Summer is a magical time where the demand of everyday living is lessened by the whimsy and silent wonder that is this time of year—at least it seems this way to me. Right now, a lot of magic is happening in the plant world. Ephemeral plants such as Trout Lilies, Ramps, and Trillium have already made their debut and are about ready to leave us. However, more growth is anticipated in the plant world, and there will continue to be more delicious medicines for us to eat.
The Foraging and Wildcrafting class has been strongly immersed in learning about the plants and how to ethically forage and wildcraft. This past Tuesday, we spent the day in Burlington, Vermont working with Urban Moonshine, an herbal medicine company that has a strong focus on herbal education as well as offering an amazing tincture product line. We spent our time with Rachel Keener, learning about and gathering wild edibles such as Violets, Garlic Mustard, Nettles, Dandelion, and Ground Ivy in a field near the woods. Then, with the help of Ren Weinerz, a local chef, we created a lunch out of the wild edibles that we had gathered which included dandelion fritters, tacos with beans and ground ivy, as well as sauteéd greens. This was followed by a special lollipop dessert treat with the hard candy being made from Spruce and spice tips, poured over molds containing Violet and Nasturtium flowers.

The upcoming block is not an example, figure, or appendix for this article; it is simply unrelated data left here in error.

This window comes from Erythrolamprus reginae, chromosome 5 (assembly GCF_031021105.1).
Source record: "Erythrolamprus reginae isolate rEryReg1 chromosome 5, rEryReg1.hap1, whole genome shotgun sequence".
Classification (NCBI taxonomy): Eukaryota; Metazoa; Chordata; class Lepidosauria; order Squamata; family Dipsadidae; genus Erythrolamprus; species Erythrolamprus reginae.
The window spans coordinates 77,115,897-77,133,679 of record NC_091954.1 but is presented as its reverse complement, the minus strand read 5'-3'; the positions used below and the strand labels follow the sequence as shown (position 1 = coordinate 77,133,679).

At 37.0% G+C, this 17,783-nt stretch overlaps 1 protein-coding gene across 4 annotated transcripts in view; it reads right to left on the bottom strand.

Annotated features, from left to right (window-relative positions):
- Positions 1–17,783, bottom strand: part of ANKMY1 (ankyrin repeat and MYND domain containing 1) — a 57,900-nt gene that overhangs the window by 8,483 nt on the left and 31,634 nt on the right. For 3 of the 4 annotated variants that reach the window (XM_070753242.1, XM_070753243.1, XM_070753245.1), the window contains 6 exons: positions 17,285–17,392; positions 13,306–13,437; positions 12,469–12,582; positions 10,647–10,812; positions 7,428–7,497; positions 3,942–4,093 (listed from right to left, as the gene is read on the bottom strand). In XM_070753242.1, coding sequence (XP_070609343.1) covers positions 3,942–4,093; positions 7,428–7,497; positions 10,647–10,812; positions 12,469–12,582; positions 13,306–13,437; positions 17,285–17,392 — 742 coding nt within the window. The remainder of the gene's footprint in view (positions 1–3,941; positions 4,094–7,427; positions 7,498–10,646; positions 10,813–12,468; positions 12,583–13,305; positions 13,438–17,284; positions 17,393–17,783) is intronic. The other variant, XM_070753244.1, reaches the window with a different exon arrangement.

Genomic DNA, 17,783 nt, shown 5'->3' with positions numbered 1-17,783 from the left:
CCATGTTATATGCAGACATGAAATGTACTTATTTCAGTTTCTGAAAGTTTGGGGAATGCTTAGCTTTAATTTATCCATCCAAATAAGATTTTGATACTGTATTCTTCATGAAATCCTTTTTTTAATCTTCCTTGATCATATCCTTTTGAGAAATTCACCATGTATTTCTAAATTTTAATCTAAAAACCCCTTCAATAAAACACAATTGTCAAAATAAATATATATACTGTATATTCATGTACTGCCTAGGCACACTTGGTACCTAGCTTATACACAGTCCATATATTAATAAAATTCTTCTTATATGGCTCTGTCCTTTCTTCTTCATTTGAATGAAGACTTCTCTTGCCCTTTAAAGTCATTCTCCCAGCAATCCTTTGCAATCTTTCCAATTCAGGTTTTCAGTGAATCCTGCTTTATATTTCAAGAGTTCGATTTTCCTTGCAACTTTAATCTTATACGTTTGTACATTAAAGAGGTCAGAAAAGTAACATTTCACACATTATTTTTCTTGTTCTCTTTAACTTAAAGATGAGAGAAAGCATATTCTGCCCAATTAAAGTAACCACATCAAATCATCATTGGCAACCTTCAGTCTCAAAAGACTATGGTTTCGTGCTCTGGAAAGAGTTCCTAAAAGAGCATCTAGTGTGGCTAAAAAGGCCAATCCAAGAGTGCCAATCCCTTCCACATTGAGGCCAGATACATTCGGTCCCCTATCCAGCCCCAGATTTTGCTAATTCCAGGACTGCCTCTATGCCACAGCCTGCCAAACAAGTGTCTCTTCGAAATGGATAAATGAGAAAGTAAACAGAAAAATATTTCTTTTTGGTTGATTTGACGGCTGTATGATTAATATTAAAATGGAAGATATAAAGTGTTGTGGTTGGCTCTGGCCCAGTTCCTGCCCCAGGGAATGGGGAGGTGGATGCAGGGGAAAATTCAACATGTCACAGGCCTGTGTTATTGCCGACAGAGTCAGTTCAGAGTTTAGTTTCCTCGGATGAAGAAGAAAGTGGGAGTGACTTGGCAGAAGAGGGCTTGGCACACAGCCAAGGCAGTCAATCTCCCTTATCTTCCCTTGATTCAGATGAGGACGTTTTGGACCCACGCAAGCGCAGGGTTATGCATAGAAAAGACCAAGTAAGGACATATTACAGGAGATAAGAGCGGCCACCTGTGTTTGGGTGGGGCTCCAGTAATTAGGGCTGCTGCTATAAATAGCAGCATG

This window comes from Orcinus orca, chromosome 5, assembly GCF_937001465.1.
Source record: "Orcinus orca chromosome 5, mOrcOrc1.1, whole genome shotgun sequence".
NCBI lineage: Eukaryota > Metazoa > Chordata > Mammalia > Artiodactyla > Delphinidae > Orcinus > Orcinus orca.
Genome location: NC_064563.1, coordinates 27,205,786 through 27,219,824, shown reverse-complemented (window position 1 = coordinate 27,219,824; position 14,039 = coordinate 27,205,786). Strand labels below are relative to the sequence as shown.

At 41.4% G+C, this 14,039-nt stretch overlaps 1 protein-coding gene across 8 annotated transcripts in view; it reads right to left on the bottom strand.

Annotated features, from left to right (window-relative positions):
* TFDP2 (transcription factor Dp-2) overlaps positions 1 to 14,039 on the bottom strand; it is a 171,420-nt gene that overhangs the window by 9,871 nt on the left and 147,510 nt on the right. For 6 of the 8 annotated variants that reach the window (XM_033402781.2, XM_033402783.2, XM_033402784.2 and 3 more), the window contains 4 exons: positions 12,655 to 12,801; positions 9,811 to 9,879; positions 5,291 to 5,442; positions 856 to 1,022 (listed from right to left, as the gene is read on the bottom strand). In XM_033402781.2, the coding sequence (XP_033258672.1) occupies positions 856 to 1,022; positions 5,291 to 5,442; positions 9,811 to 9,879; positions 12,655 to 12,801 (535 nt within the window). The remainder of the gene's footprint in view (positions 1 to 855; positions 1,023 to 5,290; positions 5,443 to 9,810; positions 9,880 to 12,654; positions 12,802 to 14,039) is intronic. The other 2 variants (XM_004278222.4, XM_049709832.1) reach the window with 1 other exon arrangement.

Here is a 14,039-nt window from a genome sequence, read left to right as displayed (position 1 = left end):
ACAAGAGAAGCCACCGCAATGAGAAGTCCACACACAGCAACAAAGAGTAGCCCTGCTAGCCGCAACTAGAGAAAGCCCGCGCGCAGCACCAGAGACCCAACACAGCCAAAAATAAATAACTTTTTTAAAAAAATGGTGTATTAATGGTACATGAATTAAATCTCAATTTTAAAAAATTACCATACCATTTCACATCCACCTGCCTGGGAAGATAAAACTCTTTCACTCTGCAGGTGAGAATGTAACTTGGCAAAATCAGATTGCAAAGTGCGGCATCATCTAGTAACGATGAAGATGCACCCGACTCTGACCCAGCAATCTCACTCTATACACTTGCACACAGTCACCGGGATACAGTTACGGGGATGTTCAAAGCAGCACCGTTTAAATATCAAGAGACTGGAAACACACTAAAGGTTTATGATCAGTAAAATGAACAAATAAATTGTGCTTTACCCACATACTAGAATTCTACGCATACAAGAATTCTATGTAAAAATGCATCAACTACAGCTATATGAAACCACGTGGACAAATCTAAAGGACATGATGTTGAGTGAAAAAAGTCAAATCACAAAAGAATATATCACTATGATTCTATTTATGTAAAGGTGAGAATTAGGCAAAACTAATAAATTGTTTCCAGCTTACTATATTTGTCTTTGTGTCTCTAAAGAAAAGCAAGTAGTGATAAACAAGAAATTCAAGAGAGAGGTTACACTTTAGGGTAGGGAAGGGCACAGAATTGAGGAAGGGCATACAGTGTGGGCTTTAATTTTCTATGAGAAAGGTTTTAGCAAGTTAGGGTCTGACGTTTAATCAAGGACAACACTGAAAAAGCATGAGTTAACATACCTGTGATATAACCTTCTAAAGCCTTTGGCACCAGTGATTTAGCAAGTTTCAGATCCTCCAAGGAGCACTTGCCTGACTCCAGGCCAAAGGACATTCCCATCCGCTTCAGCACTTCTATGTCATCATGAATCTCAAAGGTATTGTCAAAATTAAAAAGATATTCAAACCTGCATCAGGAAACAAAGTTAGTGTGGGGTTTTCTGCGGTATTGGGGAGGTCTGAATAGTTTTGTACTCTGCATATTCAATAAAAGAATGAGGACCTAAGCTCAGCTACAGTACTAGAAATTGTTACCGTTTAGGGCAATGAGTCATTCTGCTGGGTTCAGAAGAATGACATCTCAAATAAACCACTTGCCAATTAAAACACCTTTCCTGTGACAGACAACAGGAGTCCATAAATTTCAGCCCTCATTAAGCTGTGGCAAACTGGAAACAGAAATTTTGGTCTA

At the end of the day, we spent some time at the Misery Loves Company and ate a delicious meal there, exploring the flavors and hidden delights of wildcrafted cuisine. Part of what makes this restaurant so special is that the menu is based on the seasons. As Ren Weinerz put it, “The food will never be the same, each dish will be constantly changing, because the plant is always changing.” This is a rather unique approach to food, because it mirrors the concept of how life is always changing and how not one moment will ever be the same. Part of the restaurant’s mission as described to us by Aaron, one of the chefs, is that they focus on “food literacy”—trying to teach and educate people about the sacredness of wild food. He confessed that he prefers to not be called a chef, rather a person who curates emotional experiences through the individual stories of the food. At the end of this day, we were able to grasp that there is such an abundance of wild food, and that through ethically harvesting it there are so many opportunities to create meaningful and flavorful food.
We are beginning to grasp that even more each day as we continue to hear different perspectives from people who work with plants. Today, we went to Groton State Forest and talked with Abenaki plant medicine healer Tom Beck and learned about the cultural ties between Native Americans and medicinal plants. We drew from his insight of how essentially humans and plants are the same. At times, it can be overwhelming trying to grasp all this profound wisdom, but slowly and surely we are sifting through it, putting aside special gems to examine later.
Part of my wish for this course is to stay present in the current moment, whether we are out in the field harvesting or in the kitchen creating a dish. By being intentional with my self and how I interact with the plants, I am feel like I am choosing to be present and grounded in my connection with the Earth. Through this class, my peers and I are being exposed to the wonder of the woods and are actively seeking out the wondrous plants that are growing. It couldn’t get any better than that.
Written by Eliza Dery.